Warren Bennis, professor at the University of California and recognized expert on the subject of leadership says the following in his seminal book On Becoming A Leader:
"To become a leader, then, you must become yourself, become the maker of your own life. Knowing yourself is the most difficult task that any of us faces. But until you truly know yourself, strengths and weaknesses, know what you want to do and why you want to do it, you cannot succeed in any but the most superficial sense of the word."
Since self-knowledge is as Bennis said "the most difficult task any of us faces," and is a foundation to developing Emotional Intelligence, it is a critical element to include in leadership training. Through gaining knowledge of self through assessment and training, leaders discover and build on their own strengths, recognize that a strength done to excess can become a weakness, and begin developing a plan of action to address skill gaps.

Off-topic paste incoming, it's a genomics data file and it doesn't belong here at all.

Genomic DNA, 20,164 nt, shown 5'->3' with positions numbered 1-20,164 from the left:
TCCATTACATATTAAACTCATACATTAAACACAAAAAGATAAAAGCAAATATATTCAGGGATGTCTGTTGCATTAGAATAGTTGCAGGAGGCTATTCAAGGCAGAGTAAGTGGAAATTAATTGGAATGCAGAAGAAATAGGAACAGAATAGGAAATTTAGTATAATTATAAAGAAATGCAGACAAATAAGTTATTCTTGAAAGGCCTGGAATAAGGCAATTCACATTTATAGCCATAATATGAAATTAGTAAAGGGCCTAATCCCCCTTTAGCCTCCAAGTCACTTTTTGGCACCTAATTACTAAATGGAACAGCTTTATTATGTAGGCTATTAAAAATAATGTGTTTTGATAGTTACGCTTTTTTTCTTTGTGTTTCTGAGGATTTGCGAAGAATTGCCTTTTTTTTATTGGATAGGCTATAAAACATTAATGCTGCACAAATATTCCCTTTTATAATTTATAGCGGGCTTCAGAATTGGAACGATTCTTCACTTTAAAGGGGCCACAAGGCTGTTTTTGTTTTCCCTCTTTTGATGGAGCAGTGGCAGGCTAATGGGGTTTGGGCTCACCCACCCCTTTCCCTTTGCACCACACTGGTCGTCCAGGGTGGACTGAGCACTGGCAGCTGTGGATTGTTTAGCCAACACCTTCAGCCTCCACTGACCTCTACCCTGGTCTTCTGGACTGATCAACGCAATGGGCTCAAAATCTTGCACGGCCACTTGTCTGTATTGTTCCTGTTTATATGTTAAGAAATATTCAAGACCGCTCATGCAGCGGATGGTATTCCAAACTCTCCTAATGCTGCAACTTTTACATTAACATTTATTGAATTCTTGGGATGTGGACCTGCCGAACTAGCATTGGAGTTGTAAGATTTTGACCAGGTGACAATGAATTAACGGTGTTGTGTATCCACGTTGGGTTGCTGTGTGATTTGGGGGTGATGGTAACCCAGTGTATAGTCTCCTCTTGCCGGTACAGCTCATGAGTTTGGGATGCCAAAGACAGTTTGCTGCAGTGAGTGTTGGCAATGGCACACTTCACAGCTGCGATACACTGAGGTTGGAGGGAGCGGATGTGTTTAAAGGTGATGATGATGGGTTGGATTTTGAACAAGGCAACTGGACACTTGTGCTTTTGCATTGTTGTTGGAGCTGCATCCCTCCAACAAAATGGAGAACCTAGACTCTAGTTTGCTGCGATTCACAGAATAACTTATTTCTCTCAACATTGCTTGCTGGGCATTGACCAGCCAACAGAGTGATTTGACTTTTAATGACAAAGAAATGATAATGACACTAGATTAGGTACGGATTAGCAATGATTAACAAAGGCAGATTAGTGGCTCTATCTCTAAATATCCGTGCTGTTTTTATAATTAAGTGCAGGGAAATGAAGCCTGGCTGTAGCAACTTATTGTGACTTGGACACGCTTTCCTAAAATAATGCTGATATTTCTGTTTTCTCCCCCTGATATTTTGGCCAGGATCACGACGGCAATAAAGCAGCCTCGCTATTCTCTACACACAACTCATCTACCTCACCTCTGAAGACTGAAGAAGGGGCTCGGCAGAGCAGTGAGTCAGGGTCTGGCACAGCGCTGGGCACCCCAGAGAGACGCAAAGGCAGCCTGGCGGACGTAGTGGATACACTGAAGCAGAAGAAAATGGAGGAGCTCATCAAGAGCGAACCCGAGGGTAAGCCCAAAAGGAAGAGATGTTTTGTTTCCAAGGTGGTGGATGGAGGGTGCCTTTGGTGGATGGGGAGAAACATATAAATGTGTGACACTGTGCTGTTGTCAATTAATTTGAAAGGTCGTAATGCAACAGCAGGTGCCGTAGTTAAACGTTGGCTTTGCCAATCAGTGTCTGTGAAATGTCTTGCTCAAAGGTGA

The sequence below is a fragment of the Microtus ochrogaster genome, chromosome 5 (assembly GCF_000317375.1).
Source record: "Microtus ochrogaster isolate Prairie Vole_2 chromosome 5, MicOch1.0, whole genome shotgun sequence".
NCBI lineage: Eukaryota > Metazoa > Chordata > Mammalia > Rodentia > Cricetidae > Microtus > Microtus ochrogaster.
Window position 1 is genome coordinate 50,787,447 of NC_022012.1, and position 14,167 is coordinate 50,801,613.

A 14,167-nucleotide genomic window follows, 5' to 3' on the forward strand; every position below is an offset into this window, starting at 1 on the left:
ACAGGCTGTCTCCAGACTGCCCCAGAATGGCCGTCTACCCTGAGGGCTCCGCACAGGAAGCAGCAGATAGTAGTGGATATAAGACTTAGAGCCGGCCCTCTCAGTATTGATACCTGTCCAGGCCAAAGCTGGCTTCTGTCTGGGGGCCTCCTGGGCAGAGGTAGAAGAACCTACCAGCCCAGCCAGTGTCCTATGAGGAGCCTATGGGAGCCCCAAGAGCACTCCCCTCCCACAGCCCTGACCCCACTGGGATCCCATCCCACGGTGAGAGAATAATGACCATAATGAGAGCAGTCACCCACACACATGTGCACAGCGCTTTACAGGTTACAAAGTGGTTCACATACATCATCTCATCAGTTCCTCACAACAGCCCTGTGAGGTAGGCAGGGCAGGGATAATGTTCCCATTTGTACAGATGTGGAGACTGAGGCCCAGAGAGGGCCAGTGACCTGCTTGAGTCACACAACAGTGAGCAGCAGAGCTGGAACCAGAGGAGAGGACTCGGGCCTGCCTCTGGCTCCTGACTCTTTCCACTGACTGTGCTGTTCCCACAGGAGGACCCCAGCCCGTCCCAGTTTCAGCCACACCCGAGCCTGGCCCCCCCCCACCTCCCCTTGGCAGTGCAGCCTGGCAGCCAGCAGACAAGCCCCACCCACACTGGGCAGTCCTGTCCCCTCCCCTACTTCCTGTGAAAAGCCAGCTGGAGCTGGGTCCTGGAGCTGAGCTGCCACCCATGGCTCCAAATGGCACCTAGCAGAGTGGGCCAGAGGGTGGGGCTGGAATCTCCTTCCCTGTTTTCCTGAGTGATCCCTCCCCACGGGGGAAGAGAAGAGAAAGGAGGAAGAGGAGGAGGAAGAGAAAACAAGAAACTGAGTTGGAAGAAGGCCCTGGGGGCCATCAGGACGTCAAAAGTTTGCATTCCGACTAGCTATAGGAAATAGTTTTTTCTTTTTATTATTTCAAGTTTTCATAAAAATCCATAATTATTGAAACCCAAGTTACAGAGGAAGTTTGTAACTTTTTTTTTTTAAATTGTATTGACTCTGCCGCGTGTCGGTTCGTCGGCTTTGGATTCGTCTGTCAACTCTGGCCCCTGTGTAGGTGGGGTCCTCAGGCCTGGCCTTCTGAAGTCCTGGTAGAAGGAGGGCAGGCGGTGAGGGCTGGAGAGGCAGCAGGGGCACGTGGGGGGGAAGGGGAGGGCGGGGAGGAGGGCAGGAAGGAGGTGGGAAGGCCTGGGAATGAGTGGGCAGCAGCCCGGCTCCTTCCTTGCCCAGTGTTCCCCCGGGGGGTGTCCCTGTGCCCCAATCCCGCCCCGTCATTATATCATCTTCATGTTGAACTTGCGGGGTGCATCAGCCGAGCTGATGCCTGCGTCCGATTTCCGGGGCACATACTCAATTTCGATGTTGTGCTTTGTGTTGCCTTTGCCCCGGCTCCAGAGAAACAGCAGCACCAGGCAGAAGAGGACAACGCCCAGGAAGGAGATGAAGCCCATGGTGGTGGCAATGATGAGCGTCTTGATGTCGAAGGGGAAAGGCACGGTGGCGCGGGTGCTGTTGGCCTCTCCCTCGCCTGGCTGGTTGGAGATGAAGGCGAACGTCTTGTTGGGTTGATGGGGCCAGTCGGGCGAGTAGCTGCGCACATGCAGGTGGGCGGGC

Experts have long suggested that the beginning of leadership is to "know oneself." Unfortunately, this is easier said than done. It is often hard to take an objective look at oneself. That's where the MBTI can help. By filling out a simple questionnaire, the MBTI reliably sorts people into categories to which they already belong. Participants often comment that hearing the feedback is "like looking in a mirror." The MBTI puts words to what people have often suspected about themselves but lacked the language to describe.
Explore the theory underlying personality preferences
Experience the differences emerge in insightful group activities
Gain a better understanding of self
Identify areas of natural strength and reveal potential blindspots
Receive personal (confidential) interpretive MBTI report
Learn to recognize the characteristics of other personality types
Ann Block, Vice President, Client Relations
Tero International, Inc.
1840 NW 118th Street, Suite 107
Des Moines, IA 50325, USA
Phone: 515-221-2318 (ext. 204)
Email: [email protected]